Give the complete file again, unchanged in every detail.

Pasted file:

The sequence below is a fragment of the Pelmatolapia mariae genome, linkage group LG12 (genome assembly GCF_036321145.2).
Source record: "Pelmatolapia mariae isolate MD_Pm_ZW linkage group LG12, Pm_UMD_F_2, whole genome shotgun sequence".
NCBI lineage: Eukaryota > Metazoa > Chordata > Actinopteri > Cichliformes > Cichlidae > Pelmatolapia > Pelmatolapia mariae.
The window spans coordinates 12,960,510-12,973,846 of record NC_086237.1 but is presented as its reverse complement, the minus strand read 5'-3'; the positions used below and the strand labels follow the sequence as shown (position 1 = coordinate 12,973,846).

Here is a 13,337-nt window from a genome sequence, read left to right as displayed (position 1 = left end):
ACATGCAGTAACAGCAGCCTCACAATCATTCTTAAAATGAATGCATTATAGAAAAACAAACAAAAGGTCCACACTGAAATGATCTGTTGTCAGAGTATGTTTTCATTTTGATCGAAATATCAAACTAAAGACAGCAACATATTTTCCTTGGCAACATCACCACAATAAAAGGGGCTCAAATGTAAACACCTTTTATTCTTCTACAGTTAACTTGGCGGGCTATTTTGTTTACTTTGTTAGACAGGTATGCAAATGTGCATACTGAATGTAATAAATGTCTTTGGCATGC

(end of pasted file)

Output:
The sequence below is a fragment of the Pelmatolapia mariae genome, linkage group LG12 (genome assembly GCF_036321145.2).
Source record: "Pelmatolapia mariae isolate MD_Pm_ZW linkage group LG12, Pm_UMD_F_2, whole genome shotgun sequence".
NCBI lineage: Eukaryota > Metazoa > Chordata > Actinopteri > Cichliformes > Cichlidae > Pelmatolapia > Pelmatolapia mariae.
The window spans coordinates 12,960,510-12,973,846 of record NC_086237.1 but is presented as its reverse complement, the minus strand read 5'-3'; the positions used below and the strand labels follow the sequence as shown (position 1 = coordinate 12,973,846).

Here is a 13,337-nt window from a genome sequence, read left to right as displayed (position 1 = left end):
ACATGCAGTAACAGCAGCCTCACAATCATTCTTAAAATGAATGCATTATAGAAAAACAAACAAAAGGTCCACACTGAAATGATCTGTTGTCAGAGTATGTTTTCATTTTGATCGAAATATCAAACTAAAGACAGCAACATATTTTCCTTGGCAACATCACCACAATAAAAGGGGCTCAAATGTAAACACCTTTTATTCTTCTACAGTTAACTTGGCGGGCTATTTTGTTTACTTTGTTAGACAGGTATGCAAATGTGCATACTGAATGTAATAAATGTCTTTGGCATGC